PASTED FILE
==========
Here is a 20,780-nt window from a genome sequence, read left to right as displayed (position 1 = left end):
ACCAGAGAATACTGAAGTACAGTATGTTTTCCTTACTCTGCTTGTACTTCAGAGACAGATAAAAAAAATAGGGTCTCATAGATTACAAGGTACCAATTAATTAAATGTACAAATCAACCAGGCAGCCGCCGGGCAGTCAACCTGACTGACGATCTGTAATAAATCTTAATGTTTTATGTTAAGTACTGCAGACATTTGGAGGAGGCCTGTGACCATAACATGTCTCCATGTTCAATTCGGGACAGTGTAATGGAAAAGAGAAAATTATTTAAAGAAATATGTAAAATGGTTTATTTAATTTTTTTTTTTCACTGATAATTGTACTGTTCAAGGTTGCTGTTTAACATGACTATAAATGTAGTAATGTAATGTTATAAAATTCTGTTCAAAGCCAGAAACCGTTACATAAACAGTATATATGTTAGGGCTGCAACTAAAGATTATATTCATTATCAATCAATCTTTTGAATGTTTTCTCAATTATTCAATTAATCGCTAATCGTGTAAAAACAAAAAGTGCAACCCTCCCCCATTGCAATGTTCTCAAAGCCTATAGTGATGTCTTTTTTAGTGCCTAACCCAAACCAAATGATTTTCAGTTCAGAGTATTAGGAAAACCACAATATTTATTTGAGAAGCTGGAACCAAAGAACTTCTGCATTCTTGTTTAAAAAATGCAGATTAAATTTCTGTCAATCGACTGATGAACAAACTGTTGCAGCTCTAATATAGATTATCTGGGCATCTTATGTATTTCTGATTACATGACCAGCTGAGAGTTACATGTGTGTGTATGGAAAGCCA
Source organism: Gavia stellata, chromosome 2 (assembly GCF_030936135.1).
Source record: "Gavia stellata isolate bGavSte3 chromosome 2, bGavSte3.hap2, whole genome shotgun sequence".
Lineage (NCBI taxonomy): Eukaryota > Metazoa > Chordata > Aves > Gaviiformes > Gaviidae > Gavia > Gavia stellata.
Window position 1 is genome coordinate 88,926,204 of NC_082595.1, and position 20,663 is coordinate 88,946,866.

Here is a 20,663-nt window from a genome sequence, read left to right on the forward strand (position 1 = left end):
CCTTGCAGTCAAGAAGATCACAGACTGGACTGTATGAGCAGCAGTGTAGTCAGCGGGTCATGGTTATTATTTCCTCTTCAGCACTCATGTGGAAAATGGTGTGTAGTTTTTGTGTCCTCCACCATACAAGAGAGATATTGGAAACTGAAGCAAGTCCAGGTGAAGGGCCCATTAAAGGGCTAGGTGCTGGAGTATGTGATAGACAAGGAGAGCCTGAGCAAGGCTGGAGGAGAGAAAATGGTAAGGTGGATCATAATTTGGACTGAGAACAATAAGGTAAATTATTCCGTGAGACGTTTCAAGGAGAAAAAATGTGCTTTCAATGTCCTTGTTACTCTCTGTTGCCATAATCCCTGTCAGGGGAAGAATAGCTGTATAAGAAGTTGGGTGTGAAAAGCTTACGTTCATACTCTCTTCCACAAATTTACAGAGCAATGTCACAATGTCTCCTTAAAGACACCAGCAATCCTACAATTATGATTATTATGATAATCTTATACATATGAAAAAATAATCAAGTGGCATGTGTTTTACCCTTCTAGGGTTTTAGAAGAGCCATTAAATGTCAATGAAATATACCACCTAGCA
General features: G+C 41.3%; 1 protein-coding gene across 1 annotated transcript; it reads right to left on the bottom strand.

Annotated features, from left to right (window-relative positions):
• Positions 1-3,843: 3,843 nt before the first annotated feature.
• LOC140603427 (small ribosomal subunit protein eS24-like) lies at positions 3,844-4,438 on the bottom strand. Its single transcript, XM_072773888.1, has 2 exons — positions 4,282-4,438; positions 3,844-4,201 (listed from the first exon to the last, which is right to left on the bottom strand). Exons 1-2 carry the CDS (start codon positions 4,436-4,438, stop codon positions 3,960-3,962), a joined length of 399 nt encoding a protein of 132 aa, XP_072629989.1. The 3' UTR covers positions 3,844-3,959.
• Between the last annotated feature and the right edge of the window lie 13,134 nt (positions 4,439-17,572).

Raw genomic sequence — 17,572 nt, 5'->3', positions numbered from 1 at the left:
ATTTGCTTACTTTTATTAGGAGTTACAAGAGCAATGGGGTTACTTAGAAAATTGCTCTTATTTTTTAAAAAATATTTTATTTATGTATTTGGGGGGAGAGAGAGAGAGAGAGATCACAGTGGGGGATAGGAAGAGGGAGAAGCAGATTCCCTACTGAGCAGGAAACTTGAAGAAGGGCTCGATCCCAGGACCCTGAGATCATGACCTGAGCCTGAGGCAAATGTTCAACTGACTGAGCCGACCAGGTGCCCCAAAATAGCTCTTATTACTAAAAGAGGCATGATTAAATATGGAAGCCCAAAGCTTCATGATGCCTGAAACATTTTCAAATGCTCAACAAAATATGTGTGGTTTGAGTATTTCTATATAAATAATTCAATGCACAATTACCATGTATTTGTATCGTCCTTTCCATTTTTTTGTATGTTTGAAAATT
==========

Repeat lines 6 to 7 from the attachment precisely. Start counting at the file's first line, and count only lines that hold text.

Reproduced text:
Window position 1 is genome coordinate 88,926,204 of NC_082595.1, and position 20,663 is coordinate 88,946,866.

Here is a 20,663-nt window from a genome sequence, read left to right on the forward strand (position 1 = left end):